Statement on the use of delayed prescriptions of antibiotics for infants and children

The aim of this evidence-based statement is to summarise the current knowledge about delayed prescriptions (also called backup prescriptions) for antibiotics and to highlight the special issues that must be taken into account when considering the need for a delayed prescription in infants and children.
Last modified
14 January 2019

This statement is endorsed by the Royal College of General Practitioners.

Background

Delayed prescribing (also known as ‘back up’ prescribing) involves the supply of a prescription, commonly for an antibiotic, to a patient with clear instructions about when to obtain the treatment in relation to their symptoms. It has been used in the context of antibiotic prescribing to reduce consumption of antibiotics for conditions where they are largely unnecessary. This use has predominantly been in general practice and secondarily in emergency departments.

The aim of this evidence based statement is to summarise the current knowledge about delayed antibiotic prescriptions (see full paper on delayed antibiotic prescribing), and to highlight the special issues that must be taken into account when considering the need for a delayed prescription in infants and children.

Definition of delayed prescribing

A delayed prescription is the supply of a prescription to a patient in advance of the possible need for it to be dispensed and taken. Public Health England now advocate the term ‘backup’ prescription as this conveys the place of the prescription more accurately.

Delayed prescription practices may vary and they can be grouped in four main strategies:

  1. The patient is advised to re-contact the health professional for a prescription.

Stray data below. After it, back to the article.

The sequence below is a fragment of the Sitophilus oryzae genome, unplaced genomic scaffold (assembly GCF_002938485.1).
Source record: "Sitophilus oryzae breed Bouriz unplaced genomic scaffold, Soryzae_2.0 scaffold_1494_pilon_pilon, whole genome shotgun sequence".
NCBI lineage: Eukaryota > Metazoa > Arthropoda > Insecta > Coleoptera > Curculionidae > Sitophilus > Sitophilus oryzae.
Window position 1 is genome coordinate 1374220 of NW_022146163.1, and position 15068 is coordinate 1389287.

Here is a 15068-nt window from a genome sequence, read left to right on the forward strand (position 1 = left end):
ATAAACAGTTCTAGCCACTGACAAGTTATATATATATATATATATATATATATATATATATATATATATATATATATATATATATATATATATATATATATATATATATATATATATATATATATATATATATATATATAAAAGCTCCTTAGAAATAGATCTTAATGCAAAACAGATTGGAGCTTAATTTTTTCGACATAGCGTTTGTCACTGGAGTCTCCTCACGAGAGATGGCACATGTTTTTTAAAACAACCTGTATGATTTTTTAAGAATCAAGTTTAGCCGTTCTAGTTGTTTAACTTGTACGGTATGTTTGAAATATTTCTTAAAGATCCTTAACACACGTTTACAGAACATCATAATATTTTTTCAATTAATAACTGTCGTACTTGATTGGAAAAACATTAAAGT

2. The patient is provided with a post-dated prescription at the initial consultation.
  3. The prescription is filled in and left for the patient to collect if necessary.
  4. The patient is given the prescription at the initial consultation (patient led).

Use of delayed prescriptions

The use of delayed prescribing is relatively common for respiratory infections and can be a useful mechanism to help manage patient’s expectations.

The following basic elements must be considered with all delayed prescriptions irrespective of the age of the patient1:

  • The natural history of the presenting infection
  • The evidence of benefit of antibiotic treatment for the condition
  • The length of time a patient should wait before using the prescription
  • Specific signs and symptoms to look out for which would prompt using the prescription
  • Specific information about when to re-consult

Evidence around delayed prescriptions

The evidence for the use of delayed prescriptions in all age groups largely focuses on respiratory tract infections such as, sore throat, cough and otitis media. Delayed prescribing can be an efficient strategy for use in these infections as it can reduce antibiotic use with minimal effect on patient satisfaction or the clinical outcome. The use of delayed prescribing was endorsed in the NICE guidelines for respiratory tract infection as the most
efficient strategy since no prescribing may result in increased re-consultation2.

A Cochrane review of delayed prescribing3, updated in 2013, showed no difference between delayed, immediate and no prescribed antibiotics for the clinical outcomes evaluated in cough and common cold. In patients with acute otitis media and sore throat immediate antibiotics were more effective than delayed for reducing fever, pain and malaise in some studies. These studies considered the whole population.

A systematic review of the evidence was conducted. The results showed that the efficacy of delayed antibiotics in children has been addressed in 11 published randomised controlled trials4567891011121314 that collectively included a population of at least 2,172 children. Seven of them were conducted exclusively on a paediatric population. The objective of the majority of these studies was to evaluate the effectiveness of delayed antibiotics in educing antibiotic use. There were also some older studies that were designed as efficacy trials to identify the rate of relapse of group A beta-haemolytic streptococcus between immediate and delayed antibiotic groups.